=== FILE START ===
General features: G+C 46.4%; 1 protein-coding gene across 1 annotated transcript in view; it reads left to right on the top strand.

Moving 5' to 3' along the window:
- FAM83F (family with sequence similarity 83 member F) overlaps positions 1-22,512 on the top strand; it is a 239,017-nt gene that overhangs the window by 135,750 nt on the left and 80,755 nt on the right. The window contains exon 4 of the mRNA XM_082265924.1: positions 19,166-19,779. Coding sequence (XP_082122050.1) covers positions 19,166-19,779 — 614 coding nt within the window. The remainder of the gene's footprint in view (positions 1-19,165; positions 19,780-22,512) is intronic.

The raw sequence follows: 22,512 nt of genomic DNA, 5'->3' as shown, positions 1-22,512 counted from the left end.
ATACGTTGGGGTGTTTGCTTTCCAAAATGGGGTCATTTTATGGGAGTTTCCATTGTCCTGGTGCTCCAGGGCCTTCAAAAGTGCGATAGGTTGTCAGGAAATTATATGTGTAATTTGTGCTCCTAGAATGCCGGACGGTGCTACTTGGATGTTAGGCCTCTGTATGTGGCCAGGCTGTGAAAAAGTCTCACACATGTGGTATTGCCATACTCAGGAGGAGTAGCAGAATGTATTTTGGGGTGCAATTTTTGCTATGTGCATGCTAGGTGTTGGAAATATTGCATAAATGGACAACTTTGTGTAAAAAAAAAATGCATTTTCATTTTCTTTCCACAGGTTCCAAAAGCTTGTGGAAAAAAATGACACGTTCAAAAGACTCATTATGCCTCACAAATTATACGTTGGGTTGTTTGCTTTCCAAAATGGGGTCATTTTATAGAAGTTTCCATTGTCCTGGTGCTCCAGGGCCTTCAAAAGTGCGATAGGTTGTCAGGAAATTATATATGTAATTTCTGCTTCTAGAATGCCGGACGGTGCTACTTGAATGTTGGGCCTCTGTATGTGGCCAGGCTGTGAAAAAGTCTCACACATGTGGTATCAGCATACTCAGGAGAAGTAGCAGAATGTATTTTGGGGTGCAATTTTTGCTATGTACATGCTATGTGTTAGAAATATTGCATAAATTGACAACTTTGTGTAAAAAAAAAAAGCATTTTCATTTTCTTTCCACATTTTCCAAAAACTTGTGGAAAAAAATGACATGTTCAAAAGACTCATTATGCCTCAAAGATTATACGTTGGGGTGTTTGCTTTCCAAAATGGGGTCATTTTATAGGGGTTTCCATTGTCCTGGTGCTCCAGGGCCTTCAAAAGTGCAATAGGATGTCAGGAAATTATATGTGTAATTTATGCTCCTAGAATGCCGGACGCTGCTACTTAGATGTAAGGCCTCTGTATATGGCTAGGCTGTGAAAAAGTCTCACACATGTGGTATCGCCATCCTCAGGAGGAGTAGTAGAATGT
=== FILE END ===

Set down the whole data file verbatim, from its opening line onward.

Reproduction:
General features: G+C 46.4%; 1 protein-coding gene across 1 annotated transcript in view; it reads left to right on the top strand.

Moving 5' to 3' along the window:
- FAM83F (family with sequence similarity 83 member F) overlaps positions 1-22,512 on the top strand; it is a 239,017-nt gene that overhangs the window by 135,750 nt on the left and 80,755 nt on the right. The window contains exon 4 of the mRNA XM_082265924.1: positions 19,166-19,779. Coding sequence (XP_082122050.1) covers positions 19,166-19,779 — 614 coding nt within the window. The remainder of the gene's footprint in view (positions 1-19,165; positions 19,780-22,512) is intronic.

The raw sequence follows: 22,512 nt of genomic DNA, 5'->3' as shown, positions 1-22,512 counted from the left end.
ATACGTTGGGGTGTTTGCTTTCCAAAATGGGGTCATTTTATGGGAGTTTCCATTGTCCTGGTGCTCCAGGGCCTTCAAAAGTGCGATAGGTTGTCAGGAAATTATATGTGTAATTTGTGCTCCTAGAATGCCGGACGGTGCTACTTGGATGTTAGGCCTCTGTATGTGGCCAGGCTGTGAAAAAGTCTCACACATGTGGTATTGCCATACTCAGGAGGAGTAGCAGAATGTATTTTGGGGTGCAATTTTTGCTATGTGCATGCTAGGTGTTGGAAATATTGCATAAATGGACAACTTTGTGTAAAAAAAAAATGCATTTTCATTTTCTTTCCACAGGTTCCAAAAGCTTGTGGAAAAAAATGACACGTTCAAAAGACTCATTATGCCTCACAAATTATACGTTGGGTTGTTTGCTTTCCAAAATGGGGTCATTTTATAGAAGTTTCCATTGTCCTGGTGCTCCAGGGCCTTCAAAAGTGCGATAGGTTGTCAGGAAATTATATATGTAATTTCTGCTTCTAGAATGCCGGACGGTGCTACTTGAATGTTGGGCCTCTGTATGTGGCCAGGCTGTGAAAAAGTCTCACACATGTGGTATCAGCATACTCAGGAGAAGTAGCAGAATGTATTTTGGGGTGCAATTTTTGCTATGTACATGCTATGTGTTAGAAATATTGCATAAATTGACAACTTTGTGTAAAAAAAAAAAGCATTTTCATTTTCTTTCCACATTTTCCAAAAACTTGTGGAAAAAAATGACATGTTCAAAAGACTCATTATGCCTCAAAGATTATACGTTGGGGTGTTTGCTTTCCAAAATGGGGTCATTTTATAGGGGTTTCCATTGTCCTGGTGCTCCAGGGCCTTCAAAAGTGCAATAGGATGTCAGGAAATTATATGTGTAATTTATGCTCCTAGAATGCCGGACGCTGCTACTTAGATGTAAGGCCTCTGTATATGGCTAGGCTGTGAAAAAGTCTCACACATGTGGTATCGCCATCCTCAGGAGGAGTAGTAGAATGT